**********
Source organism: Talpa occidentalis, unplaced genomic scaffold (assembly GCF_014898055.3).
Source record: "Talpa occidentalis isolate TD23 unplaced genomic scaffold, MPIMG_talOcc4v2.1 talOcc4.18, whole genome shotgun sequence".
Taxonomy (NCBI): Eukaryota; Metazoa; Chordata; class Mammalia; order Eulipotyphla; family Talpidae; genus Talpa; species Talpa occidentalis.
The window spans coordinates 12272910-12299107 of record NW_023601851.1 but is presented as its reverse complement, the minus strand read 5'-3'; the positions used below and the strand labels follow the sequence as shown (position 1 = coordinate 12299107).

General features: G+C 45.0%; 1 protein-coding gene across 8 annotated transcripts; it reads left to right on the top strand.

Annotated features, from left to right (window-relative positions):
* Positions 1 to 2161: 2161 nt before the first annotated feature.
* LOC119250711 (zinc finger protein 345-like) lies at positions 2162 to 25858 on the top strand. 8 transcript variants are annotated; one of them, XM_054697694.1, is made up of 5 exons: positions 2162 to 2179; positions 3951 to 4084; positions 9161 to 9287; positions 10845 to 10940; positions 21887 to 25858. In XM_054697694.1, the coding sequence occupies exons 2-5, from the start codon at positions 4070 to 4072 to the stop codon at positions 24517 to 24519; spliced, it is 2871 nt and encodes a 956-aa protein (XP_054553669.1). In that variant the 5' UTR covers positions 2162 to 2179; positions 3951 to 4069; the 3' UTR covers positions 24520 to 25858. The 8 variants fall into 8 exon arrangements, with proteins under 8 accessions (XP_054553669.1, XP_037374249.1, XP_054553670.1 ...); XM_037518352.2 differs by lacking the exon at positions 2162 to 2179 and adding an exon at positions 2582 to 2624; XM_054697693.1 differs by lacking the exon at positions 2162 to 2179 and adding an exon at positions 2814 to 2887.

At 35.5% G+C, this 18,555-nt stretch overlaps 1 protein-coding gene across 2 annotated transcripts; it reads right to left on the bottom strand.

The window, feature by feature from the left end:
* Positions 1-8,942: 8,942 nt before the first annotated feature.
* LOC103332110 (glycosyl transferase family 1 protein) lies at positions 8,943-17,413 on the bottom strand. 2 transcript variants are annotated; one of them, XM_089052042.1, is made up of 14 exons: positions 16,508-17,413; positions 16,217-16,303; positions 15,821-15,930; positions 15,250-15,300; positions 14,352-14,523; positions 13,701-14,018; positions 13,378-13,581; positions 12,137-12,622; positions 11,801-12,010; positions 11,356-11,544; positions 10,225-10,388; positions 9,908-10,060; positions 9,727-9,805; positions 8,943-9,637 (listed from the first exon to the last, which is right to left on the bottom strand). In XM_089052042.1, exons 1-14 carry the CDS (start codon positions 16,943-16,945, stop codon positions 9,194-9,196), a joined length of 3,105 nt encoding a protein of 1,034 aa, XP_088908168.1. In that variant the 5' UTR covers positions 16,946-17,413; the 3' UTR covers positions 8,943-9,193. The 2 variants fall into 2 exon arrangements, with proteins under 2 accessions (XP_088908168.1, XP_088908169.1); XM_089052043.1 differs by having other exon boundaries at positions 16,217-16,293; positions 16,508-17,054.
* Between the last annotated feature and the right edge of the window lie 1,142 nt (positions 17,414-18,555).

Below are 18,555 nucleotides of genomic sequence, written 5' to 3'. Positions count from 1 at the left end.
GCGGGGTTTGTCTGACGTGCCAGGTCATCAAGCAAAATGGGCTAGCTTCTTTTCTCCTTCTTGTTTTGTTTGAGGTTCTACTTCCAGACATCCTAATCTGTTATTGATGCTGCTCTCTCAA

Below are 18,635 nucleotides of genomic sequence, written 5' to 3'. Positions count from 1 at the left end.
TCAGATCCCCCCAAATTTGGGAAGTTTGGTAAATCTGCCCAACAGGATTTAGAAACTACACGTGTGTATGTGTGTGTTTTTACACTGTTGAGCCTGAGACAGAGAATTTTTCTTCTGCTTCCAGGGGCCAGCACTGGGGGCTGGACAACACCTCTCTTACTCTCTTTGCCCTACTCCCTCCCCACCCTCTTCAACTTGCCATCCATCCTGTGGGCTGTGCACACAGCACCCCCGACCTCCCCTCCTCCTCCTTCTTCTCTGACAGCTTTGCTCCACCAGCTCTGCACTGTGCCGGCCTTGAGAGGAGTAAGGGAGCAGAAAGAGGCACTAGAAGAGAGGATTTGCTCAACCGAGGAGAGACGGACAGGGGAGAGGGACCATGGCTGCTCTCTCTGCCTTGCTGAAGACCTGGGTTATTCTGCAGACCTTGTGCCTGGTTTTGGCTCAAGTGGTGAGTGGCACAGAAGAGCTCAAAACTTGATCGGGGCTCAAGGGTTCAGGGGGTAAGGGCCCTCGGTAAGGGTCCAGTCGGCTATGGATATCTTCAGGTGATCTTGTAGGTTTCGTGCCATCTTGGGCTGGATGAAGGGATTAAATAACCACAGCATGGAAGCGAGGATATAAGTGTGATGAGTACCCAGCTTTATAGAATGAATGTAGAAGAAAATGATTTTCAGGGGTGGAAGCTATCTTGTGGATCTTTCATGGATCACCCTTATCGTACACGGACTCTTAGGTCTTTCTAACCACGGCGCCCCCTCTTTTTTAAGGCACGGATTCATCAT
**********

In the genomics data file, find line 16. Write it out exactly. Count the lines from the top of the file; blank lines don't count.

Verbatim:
Below are 18,635 nucleotides of genomic sequence, written 5' to 3'. Positions count from 1 at the left end.